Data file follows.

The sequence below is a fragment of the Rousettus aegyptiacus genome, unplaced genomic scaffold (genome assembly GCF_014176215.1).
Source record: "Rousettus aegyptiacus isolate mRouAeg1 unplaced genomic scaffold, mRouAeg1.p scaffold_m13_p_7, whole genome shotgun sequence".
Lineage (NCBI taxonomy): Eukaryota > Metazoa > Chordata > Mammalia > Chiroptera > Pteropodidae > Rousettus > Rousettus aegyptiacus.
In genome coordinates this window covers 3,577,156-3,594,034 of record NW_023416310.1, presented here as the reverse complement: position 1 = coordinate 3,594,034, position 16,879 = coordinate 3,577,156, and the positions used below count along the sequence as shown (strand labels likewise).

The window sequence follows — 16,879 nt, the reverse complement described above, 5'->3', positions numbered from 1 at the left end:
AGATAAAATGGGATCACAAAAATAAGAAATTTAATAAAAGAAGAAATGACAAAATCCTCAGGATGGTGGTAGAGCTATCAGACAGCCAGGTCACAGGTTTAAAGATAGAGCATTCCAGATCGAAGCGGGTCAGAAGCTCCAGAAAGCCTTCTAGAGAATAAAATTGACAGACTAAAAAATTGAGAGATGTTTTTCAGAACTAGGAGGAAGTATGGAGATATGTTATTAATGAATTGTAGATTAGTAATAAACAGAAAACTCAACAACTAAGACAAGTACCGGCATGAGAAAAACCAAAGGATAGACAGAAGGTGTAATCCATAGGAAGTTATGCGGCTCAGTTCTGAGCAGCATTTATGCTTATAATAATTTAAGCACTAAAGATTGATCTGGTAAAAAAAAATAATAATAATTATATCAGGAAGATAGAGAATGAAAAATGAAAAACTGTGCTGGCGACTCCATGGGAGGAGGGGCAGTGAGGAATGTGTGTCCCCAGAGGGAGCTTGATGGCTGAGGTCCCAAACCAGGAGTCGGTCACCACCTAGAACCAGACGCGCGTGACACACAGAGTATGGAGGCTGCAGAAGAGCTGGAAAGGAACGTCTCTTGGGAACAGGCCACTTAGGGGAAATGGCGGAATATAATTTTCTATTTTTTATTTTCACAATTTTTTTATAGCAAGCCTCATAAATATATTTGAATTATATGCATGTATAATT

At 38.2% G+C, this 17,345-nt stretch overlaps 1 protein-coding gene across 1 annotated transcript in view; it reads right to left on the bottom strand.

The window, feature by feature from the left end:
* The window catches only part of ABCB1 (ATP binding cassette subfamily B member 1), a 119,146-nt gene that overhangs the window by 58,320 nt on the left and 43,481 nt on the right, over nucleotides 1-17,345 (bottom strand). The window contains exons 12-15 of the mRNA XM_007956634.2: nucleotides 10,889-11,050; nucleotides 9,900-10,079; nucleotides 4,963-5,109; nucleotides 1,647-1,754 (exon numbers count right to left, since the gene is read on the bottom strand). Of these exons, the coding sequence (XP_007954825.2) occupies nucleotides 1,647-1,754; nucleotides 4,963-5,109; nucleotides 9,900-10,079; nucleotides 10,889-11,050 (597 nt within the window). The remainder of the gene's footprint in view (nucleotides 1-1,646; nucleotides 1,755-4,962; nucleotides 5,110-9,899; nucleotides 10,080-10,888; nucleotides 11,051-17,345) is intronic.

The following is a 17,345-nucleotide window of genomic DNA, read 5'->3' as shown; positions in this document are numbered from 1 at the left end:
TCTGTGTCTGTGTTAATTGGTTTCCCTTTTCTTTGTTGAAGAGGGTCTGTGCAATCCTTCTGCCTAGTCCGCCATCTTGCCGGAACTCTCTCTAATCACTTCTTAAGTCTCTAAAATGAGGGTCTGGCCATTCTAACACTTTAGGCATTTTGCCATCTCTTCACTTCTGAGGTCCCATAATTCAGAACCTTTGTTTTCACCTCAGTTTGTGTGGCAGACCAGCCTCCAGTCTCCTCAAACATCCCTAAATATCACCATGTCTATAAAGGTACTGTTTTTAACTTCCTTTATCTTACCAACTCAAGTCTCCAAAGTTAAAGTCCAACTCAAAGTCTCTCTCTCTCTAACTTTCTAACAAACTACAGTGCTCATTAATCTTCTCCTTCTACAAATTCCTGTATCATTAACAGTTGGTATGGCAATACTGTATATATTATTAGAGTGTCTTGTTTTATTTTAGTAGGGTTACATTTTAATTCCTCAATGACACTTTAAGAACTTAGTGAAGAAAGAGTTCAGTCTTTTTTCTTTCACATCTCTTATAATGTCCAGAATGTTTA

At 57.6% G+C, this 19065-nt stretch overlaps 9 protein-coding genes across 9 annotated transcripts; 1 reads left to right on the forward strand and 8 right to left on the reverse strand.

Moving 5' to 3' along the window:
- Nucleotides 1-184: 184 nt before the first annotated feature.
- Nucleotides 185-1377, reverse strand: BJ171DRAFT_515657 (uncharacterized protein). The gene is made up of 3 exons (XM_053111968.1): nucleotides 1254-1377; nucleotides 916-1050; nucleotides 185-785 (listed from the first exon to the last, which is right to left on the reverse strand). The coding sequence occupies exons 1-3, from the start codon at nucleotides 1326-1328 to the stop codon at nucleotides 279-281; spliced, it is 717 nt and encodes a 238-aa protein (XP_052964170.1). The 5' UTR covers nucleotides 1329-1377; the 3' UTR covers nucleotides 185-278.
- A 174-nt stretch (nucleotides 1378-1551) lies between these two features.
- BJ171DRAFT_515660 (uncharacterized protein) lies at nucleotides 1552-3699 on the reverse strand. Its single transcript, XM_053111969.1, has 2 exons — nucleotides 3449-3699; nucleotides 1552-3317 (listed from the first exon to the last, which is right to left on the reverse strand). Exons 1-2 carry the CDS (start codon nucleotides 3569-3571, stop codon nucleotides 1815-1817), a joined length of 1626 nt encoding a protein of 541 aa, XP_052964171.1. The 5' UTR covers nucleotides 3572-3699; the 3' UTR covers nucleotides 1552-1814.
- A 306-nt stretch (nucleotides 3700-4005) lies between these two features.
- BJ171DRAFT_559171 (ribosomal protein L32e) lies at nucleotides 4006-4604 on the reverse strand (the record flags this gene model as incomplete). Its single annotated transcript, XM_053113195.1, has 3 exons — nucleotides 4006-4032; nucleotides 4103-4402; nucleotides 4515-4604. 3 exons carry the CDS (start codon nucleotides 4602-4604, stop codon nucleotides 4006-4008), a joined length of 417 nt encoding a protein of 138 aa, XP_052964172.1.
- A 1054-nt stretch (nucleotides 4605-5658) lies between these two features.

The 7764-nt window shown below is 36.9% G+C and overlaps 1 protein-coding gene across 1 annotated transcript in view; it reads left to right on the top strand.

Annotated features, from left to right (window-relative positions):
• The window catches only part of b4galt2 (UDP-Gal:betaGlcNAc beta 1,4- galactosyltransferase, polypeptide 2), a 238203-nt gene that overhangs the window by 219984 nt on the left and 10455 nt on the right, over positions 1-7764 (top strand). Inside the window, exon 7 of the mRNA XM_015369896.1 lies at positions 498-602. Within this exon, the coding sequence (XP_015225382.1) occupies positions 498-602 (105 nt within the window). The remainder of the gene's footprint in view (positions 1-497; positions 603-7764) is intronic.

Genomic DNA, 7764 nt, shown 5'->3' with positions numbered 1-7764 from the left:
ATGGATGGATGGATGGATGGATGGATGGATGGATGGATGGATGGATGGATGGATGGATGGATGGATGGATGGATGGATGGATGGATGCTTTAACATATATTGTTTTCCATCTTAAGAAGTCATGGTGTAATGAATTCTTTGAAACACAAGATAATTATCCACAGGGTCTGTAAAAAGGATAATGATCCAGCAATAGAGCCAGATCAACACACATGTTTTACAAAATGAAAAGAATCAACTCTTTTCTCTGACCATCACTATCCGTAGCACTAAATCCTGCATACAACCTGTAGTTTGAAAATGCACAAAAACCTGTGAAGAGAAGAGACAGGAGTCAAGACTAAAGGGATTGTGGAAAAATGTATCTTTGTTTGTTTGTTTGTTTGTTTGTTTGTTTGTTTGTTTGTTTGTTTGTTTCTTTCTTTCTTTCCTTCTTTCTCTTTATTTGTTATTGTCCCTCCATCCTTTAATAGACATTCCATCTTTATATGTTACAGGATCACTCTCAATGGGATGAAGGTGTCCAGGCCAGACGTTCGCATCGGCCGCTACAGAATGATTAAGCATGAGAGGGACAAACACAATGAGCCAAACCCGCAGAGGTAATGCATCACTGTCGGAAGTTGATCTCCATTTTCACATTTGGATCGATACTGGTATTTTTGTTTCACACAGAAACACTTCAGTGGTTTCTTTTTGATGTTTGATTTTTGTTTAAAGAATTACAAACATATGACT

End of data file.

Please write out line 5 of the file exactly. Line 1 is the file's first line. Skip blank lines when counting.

The window sequence follows — 16,879 nt, the reverse complement described above, 5'->3', positions numbered from 1 at the left end: